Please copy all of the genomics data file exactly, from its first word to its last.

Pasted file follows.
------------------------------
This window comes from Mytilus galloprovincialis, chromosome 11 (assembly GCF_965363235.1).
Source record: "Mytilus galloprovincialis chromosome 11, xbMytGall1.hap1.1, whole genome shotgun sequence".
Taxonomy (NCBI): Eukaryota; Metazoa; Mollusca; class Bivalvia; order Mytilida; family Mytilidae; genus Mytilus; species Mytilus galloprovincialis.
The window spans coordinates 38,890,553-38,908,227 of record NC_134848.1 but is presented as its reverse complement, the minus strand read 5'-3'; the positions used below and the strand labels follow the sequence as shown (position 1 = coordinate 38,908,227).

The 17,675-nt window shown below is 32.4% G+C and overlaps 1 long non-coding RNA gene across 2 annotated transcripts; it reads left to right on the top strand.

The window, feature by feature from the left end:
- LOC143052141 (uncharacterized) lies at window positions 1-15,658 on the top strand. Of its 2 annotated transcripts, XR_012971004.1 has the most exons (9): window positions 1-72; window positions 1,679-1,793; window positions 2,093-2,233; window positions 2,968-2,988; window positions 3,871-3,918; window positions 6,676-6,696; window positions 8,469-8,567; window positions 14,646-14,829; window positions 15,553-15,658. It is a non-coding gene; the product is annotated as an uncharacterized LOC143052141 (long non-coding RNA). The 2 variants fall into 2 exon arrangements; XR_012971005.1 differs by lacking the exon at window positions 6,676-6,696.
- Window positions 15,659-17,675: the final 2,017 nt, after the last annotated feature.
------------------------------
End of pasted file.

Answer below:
This window comes from Mytilus galloprovincialis, chromosome 11 (assembly GCF_965363235.1).
Source record: "Mytilus galloprovincialis chromosome 11, xbMytGall1.hap1.1, whole genome shotgun sequence".
Taxonomy (NCBI): Eukaryota; Metazoa; Mollusca; class Bivalvia; order Mytilida; family Mytilidae; genus Mytilus; species Mytilus galloprovincialis.
The window spans coordinates 38,890,553-38,908,227 of record NC_134848.1 but is presented as its reverse complement, the minus strand read 5'-3'; the positions used below and the strand labels follow the sequence as shown (position 1 = coordinate 38,908,227).

The 17,675-nt window shown below is 32.4% G+C and overlaps 1 long non-coding RNA gene across 2 annotated transcripts; it reads left to right on the top strand.

The window, feature by feature from the left end:
- LOC143052141 (uncharacterized) lies at window positions 1-15,658 on the top strand. Of its 2 annotated transcripts, XR_012971004.1 has the most exons (9): window positions 1-72; window positions 1,679-1,793; window positions 2,093-2,233; window positions 2,968-2,988; window positions 3,871-3,918; window positions 6,676-6,696; window positions 8,469-8,567; window positions 14,646-14,829; window positions 15,553-15,658. It is a non-coding gene; the product is annotated as an uncharacterized LOC143052141 (long non-coding RNA). The 2 variants fall into 2 exon arrangements; XR_012971005.1 differs by lacking the exon at window positions 6,676-6,696.
- Window positions 15,659-17,675: the final 2,017 nt, after the last annotated feature.